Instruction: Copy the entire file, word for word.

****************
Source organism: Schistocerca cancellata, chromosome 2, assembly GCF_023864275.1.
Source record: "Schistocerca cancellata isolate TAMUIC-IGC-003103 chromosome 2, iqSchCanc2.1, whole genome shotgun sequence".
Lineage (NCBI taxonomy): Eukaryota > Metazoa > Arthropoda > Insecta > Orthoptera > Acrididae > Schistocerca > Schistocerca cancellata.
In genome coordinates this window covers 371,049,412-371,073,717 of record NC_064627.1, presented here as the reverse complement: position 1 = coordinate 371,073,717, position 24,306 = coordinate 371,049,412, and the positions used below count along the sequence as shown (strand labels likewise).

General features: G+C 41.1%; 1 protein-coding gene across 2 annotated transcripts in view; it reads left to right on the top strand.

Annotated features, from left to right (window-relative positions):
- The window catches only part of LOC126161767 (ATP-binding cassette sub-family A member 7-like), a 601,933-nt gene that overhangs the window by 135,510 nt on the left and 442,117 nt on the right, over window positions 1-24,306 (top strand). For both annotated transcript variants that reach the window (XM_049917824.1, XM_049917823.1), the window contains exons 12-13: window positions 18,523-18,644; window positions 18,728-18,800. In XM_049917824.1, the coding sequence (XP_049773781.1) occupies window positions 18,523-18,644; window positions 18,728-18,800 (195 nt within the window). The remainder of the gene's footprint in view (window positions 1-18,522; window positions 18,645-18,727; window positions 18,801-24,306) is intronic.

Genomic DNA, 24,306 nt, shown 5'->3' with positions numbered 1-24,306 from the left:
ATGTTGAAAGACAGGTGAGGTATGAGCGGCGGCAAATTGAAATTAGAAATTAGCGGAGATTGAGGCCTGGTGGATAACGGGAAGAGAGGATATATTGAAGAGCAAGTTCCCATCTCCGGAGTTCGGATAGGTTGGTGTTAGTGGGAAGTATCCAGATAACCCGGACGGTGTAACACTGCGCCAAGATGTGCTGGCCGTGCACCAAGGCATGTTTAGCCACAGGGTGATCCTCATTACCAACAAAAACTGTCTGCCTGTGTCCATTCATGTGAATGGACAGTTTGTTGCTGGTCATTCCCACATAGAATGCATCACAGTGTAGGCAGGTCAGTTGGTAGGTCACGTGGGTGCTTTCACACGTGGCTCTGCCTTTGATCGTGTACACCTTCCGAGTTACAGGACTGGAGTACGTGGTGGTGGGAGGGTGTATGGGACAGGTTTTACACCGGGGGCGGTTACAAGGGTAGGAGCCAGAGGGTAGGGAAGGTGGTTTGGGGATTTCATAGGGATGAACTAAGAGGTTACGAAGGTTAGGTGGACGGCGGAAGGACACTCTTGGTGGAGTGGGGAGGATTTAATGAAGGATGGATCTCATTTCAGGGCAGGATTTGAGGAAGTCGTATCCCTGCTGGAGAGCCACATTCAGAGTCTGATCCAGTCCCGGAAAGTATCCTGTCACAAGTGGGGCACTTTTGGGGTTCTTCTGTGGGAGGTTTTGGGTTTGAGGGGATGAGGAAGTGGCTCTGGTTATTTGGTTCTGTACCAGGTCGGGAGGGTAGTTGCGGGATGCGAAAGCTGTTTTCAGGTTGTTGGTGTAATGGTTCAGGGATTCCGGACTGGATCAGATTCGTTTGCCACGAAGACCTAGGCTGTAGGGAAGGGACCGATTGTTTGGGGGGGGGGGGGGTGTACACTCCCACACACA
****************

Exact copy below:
Source organism: Schistocerca cancellata, chromosome 2, assembly GCF_023864275.1.
Source record: "Schistocerca cancellata isolate TAMUIC-IGC-003103 chromosome 2, iqSchCanc2.1, whole genome shotgun sequence".
Lineage (NCBI taxonomy): Eukaryota > Metazoa > Arthropoda > Insecta > Orthoptera > Acrididae > Schistocerca > Schistocerca cancellata.
In genome coordinates this window covers 371,049,412-371,073,717 of record NC_064627.1, presented here as the reverse complement: position 1 = coordinate 371,073,717, position 24,306 = coordinate 371,049,412, and the positions used below count along the sequence as shown (strand labels likewise).

General features: G+C 41.1%; 1 protein-coding gene across 2 annotated transcripts in view; it reads left to right on the top strand.

Annotated features, from left to right (window-relative positions):
- The window catches only part of LOC126161767 (ATP-binding cassette sub-family A member 7-like), a 601,933-nt gene that overhangs the window by 135,510 nt on the left and 442,117 nt on the right, over window positions 1-24,306 (top strand). For both annotated transcript variants that reach the window (XM_049917824.1, XM_049917823.1), the window contains exons 12-13: window positions 18,523-18,644; window positions 18,728-18,800. In XM_049917824.1, the coding sequence (XP_049773781.1) occupies window positions 18,523-18,644; window positions 18,728-18,800 (195 nt within the window). The remainder of the gene's footprint in view (window positions 1-18,522; window positions 18,645-18,727; window positions 18,801-24,306) is intronic.

Genomic DNA, 24,306 nt, shown 5'->3' with positions numbered 1-24,306 from the left:
ATGTTGAAAGACAGGTGAGGTATGAGCGGCGGCAAATTGAAATTAGAAATTAGCGGAGATTGAGGCCTGGTGGATAACGGGAAGAGAGGATATATTGAAGAGCAAGTTCCCATCTCCGGAGTTCGGATAGGTTGGTGTTAGTGGGAAGTATCCAGATAACCCGGACGGTGTAACACTGCGCCAAGATGTGCTGGCCGTGCACCAAGGCATGTTTAGCCACAGGGTGATCCTCATTACCAACAAAAACTGTCTGCCTGTGTCCATTCATGTGAATGGACAGTTTGTTGCTGGTCATTCCCACATAGAATGCATCACAGTGTAGGCAGGTCAGTTGGTAGGTCACGTGGGTGCTTTCACACGTGGCTCTGCCTTTGATCGTGTACACCTTCCGAGTTACAGGACTGGAGTACGTGGTGGTGGGAGGGTGTATGGGACAGGTTTTACACCGGGGGCGGTTACAAGGGTAGGAGCCAGAGGGTAGGGAAGGTGGTTTGGGGATTTCATAGGGATGAACTAAGAGGTTACGAAGGTTAGGTGGACGGCGGAAGGACACTCTTGGTGGAGTGGGGAGGATTTAATGAAGGATGGATCTCATTTCAGGGCAGGATTTGAGGAAGTCGTATCCCTGCTGGAGAGCCACATTCAGAGTCTGATCCAGTCCCGGAAAGTATCCTGTCACAAGTGGGGCACTTTTGGGGTTCTTCTGTGGGAGGTTTTGGGTTTGAGGGGATGAGGAAGTGGCTCTGGTTATTTGGTTCTGTACCAGGTCGGGAGGGTAGTTGCGGGATGCGAAAGCTGTTTTCAGGTTGTTGGTGTAATGGTTCAGGGATTCCGGACTGGATCAGATTCGTTTGCCACGAAGACCTAGGCTGTAGGGAAGGGACCGATTGTTTGGGGGGGGGGGGGGTGTACACTCCCACACACA